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1. Literally, to squat. The magician hunkered down to the eye level of the children.
2. To seek refuge in a particular place or area. We hunkered down at home with some movies while the blizzard raged all weekend.
3. To work or begin to work on something in a determined matter. I can't believe I didn't get an A on my project after I'd hunkered down all weekend to do it!
4. To stubbornly maintain some belief. It seems he's hunkered down and will never see me as anything but the villain in his life.
on (one's) hunkers
In a crouching position; bending down with one's heels on the ground and one's knees bent. Due to my arthritis, I can no longer get down on my hunkers and play with my grandchildren. He sat on his hunkers to inspect the leak beneath the sink.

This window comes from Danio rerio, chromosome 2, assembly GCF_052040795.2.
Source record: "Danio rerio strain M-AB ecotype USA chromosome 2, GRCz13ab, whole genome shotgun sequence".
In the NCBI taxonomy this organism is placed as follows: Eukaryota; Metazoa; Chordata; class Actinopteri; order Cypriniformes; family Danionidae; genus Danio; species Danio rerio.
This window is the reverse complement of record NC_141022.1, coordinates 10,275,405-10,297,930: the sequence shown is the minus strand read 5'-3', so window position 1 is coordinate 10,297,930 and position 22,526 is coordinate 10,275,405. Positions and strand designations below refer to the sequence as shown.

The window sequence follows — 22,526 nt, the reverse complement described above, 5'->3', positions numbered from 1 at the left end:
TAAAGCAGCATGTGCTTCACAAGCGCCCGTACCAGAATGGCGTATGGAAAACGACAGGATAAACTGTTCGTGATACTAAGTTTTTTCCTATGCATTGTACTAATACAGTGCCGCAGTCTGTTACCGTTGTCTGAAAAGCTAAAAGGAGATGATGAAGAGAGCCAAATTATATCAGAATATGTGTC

hunker down (on something)
Fig. to squat down on one's heels, a stool, a stone, etc. Jeff hunkered down on the pavement and watched the world go by. He hunkered down to take a rest.
hunker down to something
Fig. to apply oneself to something, to get started working at something. I hunkered down to my chores, hoping to get them done before noon. If you want to get a good grade on that report, you'd better hunker down to it.
on your ˈhunkerssitting on your heels with your knees bent up in front of you: The little boy took out his favourite red sports car, and was delighted when Tom went down on his hunkers and admired the toy.
1. To sit on the heels with the knees bent forward; squat: My personal trainer hunkered down to help me with the barbells.
2. To take shelter or refuge: The campers hunkered down in the cabin during the blizzard.
3. To hold stubbornly to some position: The candidates hunkered down and refused to admit their mistakes.
4. To apply oneself and start working seriously at something: You need to hunker down and study if you're going to pass that test.